He’s typically forgotten as James Bond, for instance, even though he brought a similar type of performance (a serious world-weary man who may quit the service at any time; in fact, he may be the closest to the character’s original intent in the books) as Daniel Craig…just 20 years earlier.
He does the same with Rochester. Dalton understands the role as intended by Brontë, and that makes watching this adaptation worth it.
#2 Zelah Clark as Jane.
Sure, I think it may be impossible to top what I believe to be the quintessential performance of Jane Eyre by Ruth Wilson, but Zelah does a fine job as well. She understands how to portray an introvert.
She keeps her face stoical, so it becomes all the more surprising when she suddenly has a passionate response to a situation. You can sense the deep emotions brewing inside a girl who has had to learn to keep her feelings hidden so as not to be beaten (even though it’s her true nature to be passionate).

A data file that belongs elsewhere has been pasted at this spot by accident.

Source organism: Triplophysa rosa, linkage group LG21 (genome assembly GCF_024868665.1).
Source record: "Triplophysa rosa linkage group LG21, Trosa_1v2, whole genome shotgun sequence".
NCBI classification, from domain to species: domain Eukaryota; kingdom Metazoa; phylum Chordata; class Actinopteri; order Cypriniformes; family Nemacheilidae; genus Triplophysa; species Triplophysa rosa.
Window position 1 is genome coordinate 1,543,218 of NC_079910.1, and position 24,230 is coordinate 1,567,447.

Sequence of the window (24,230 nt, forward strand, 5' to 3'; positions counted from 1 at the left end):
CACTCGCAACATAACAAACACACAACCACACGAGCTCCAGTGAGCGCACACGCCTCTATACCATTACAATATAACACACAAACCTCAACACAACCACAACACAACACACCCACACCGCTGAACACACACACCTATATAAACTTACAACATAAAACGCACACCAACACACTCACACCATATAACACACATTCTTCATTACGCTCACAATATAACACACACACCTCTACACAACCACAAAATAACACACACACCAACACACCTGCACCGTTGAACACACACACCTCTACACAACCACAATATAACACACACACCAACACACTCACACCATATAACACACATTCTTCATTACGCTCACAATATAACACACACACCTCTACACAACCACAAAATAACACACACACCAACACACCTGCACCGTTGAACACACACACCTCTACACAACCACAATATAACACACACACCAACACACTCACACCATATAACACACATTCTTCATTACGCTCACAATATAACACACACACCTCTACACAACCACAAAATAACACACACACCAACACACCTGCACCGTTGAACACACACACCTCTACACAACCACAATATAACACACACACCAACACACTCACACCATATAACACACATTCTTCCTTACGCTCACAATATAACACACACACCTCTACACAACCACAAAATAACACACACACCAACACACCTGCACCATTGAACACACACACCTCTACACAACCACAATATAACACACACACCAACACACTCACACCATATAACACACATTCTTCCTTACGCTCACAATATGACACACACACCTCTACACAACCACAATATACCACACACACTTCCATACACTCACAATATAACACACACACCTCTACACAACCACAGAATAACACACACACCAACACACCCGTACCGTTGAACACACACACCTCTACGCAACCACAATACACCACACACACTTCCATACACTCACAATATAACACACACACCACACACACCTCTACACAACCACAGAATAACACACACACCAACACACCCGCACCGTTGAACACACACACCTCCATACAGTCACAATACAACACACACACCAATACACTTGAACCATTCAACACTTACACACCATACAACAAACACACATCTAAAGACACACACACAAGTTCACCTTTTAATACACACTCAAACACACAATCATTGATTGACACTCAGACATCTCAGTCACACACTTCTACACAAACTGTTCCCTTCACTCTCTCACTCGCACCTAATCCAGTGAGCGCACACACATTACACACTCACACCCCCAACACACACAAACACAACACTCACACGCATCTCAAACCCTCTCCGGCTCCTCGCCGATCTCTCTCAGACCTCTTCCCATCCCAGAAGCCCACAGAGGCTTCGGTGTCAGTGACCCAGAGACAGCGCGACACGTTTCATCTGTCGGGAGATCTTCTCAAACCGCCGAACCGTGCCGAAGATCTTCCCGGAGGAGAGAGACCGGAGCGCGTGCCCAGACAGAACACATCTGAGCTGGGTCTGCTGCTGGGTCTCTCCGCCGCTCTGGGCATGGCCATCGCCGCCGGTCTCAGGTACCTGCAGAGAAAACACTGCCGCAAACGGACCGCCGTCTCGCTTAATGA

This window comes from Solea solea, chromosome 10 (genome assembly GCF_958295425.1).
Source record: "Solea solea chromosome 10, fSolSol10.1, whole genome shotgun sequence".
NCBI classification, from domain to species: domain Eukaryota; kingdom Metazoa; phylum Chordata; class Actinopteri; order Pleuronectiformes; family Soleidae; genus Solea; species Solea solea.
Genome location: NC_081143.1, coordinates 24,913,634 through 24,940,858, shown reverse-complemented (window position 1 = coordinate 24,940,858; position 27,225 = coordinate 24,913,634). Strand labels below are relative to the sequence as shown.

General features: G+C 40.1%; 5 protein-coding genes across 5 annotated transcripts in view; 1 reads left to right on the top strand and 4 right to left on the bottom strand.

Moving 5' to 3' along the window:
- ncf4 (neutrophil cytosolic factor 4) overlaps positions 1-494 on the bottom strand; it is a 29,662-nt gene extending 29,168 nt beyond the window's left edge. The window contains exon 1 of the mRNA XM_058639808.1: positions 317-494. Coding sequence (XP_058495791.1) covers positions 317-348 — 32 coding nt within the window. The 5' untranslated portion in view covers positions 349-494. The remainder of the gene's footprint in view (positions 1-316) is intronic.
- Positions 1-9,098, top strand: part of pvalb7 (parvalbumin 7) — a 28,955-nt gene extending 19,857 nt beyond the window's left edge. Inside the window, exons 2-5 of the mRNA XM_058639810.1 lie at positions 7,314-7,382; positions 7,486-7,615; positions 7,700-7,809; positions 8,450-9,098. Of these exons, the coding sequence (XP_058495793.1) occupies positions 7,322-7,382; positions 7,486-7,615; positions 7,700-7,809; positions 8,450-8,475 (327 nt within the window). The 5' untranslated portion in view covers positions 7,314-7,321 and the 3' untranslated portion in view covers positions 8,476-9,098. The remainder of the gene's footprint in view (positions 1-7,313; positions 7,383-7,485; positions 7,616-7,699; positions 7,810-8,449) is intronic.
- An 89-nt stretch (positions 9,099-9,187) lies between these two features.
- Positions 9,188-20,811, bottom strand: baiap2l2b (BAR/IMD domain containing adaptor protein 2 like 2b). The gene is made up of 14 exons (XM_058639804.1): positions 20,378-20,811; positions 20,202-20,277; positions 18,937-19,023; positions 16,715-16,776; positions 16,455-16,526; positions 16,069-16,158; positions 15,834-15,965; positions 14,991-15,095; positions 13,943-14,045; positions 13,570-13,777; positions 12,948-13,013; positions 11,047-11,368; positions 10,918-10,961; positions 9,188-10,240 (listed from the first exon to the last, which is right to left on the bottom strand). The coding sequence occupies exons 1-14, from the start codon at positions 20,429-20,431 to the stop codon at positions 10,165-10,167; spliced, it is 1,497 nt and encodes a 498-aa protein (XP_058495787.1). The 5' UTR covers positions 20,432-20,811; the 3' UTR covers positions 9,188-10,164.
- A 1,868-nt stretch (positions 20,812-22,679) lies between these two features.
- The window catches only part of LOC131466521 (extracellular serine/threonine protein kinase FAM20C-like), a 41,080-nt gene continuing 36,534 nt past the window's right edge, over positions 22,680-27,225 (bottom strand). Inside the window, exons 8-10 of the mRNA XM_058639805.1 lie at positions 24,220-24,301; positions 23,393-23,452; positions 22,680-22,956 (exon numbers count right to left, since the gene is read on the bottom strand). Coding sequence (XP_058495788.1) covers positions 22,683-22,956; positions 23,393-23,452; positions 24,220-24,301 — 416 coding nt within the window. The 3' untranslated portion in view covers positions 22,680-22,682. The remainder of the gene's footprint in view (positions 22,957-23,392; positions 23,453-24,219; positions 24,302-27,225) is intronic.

I also like Zelah’s performance because she portrays Jane’s faults as well as her strengths. The director and screenwriter were brave enough to showcase Jane’s weaknesses, which Charlotte would have been pleased with (she disliked that everyone turned Jane into a saint).
#3 There are eleven episodes.
What does that mean exactly? It means there’s ample time to cover what’s in the book. There are even a few new scenes at that (not all of them work, mind you, but most of them are interesting anyway). More likely than not, you will get to see some of your favorite scenes from the book.
#4 The second episode at Lowood School.
Because of the long-running time of the series, there was plenty of time to explore Jane’s experiences at Lowood School. We get to know her tragic best friend, Helen Burns, and her inspiring teacher, Miss Temple. We see the ups, and we see the downs.
It’s also quite enjoyable to watch the impassioned young Jane react to the abused Helen’s almost “passive” reactions. This episode reminds me of an Anne Shirley spectacle: if she was brought to a horrible school instead of the loving Matthew and Marilla.
Most adaptations don’t have the time to show scenes from the book here. But this adaptation does, making it worth watching.
#5 Did I mention Timothy Dalton?